COULD this be a great white shark emerging from the water just off the Welsh coast? The terrifying picture (right) was shot by fisherman David John while on a fishing trip just 100 yards off the popular tourist destination of Caldey Island. Mr John, 40, from nearby Manorbier, said he just happened to be taking pictures of his girlfriend on his mobile phone when what could be one of the sea's most feared predators leaped from the water. And last night, marine experts refused to rule...

2008-08-07 06:00:22

By Bina Venkataraman Fishing season has begun in northern waters, not for prize tuna or marlin, but for tropical fish small enough to fit on an angler's fingertip. Luckily, the fishermen here are seeking neither trophies nor dinner. From July to late October, the Gulf Stream carries these young, dime-size reef dwellers from tropical waters near the Florida Keys and the western Bahamas, and abandons them along the coastline of Long Island. In ichthyologists' lingo, they are known as...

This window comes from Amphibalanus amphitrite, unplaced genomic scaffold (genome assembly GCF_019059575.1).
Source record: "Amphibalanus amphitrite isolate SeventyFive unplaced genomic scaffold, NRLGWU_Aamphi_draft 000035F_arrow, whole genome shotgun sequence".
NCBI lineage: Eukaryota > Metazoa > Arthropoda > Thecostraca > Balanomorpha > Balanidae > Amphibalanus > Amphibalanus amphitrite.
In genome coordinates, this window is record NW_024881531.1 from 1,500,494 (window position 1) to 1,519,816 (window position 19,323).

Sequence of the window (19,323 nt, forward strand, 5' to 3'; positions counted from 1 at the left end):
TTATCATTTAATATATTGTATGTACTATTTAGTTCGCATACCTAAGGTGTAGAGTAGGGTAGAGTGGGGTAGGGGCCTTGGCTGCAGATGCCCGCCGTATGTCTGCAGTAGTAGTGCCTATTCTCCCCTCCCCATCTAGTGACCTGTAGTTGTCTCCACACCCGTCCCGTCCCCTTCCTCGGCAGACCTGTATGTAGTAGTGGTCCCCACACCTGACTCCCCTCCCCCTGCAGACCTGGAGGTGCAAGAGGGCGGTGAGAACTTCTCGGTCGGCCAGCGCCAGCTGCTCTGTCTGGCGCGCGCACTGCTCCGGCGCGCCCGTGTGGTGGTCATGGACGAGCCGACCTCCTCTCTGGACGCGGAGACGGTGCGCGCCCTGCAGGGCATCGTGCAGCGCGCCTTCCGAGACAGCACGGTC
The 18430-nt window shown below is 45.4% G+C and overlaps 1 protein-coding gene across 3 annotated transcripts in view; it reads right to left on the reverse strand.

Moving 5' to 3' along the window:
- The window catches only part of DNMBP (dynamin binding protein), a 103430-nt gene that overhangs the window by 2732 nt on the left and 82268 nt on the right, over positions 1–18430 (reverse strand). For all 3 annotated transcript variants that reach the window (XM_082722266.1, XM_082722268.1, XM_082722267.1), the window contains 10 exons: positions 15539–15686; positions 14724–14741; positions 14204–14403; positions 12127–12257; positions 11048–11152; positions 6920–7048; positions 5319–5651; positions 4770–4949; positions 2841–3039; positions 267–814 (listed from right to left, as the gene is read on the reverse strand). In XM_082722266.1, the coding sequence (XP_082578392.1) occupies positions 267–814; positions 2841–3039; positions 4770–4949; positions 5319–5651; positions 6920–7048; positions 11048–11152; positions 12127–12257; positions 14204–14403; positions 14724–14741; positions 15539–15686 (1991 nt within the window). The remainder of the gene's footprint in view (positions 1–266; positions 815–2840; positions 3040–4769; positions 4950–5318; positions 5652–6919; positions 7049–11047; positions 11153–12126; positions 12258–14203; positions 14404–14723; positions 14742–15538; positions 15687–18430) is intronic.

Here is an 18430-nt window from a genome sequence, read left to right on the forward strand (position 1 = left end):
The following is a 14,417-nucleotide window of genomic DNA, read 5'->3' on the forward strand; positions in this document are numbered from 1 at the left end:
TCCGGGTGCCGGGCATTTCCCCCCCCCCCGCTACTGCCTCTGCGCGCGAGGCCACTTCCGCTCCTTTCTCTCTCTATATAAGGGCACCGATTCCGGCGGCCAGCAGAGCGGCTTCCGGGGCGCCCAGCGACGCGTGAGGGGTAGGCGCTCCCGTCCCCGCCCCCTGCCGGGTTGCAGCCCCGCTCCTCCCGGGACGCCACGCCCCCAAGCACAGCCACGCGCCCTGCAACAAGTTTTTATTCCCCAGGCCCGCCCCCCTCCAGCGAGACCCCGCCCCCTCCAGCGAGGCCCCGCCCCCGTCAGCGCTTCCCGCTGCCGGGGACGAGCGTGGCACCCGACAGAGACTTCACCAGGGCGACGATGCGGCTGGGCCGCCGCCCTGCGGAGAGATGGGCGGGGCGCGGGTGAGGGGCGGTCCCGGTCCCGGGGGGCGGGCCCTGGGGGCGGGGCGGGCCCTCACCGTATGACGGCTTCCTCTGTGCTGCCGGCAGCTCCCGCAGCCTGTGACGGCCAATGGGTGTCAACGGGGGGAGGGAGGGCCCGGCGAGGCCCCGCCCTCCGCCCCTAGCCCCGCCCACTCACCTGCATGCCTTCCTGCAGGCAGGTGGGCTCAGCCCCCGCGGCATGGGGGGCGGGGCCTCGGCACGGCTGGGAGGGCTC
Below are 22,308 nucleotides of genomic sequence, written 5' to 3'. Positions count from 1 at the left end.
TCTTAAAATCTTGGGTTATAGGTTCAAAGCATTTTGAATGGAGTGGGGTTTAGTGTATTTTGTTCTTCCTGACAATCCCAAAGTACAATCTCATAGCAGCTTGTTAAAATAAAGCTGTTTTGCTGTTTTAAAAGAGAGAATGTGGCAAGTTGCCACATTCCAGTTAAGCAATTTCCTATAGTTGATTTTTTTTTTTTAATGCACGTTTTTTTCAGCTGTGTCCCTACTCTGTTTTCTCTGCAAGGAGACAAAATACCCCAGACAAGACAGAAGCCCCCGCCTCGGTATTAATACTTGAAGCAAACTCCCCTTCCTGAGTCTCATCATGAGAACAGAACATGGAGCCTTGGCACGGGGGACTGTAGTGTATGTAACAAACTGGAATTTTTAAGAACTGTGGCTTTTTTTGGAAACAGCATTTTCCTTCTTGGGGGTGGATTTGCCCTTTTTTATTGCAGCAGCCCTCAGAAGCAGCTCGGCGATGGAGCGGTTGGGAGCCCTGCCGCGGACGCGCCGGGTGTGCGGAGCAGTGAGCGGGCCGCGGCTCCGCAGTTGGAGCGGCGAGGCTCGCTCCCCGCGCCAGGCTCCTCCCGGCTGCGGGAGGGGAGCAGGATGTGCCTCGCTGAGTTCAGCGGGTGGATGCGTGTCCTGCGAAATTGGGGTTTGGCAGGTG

2008-08-02 00:00:23

By Joanne Kimberlin, The Virginian-Pilot, Norfolk, Va. Aug. 2--WACHAPREAGUE -- Out here on the Eastern Shore, where voracious greenhead flies rule the marsh and waves of grass roll to the sunrise, scientists are fishing for sharks so they can learn how not to catch them. More than 11 million sharks die every year on fishing hooks that aren't intended for them. Up until recently, few people really cared -- at least no one who remembers "Jaws." Now, it's becoming clear that these wolves...

2008-07-31 09:00:47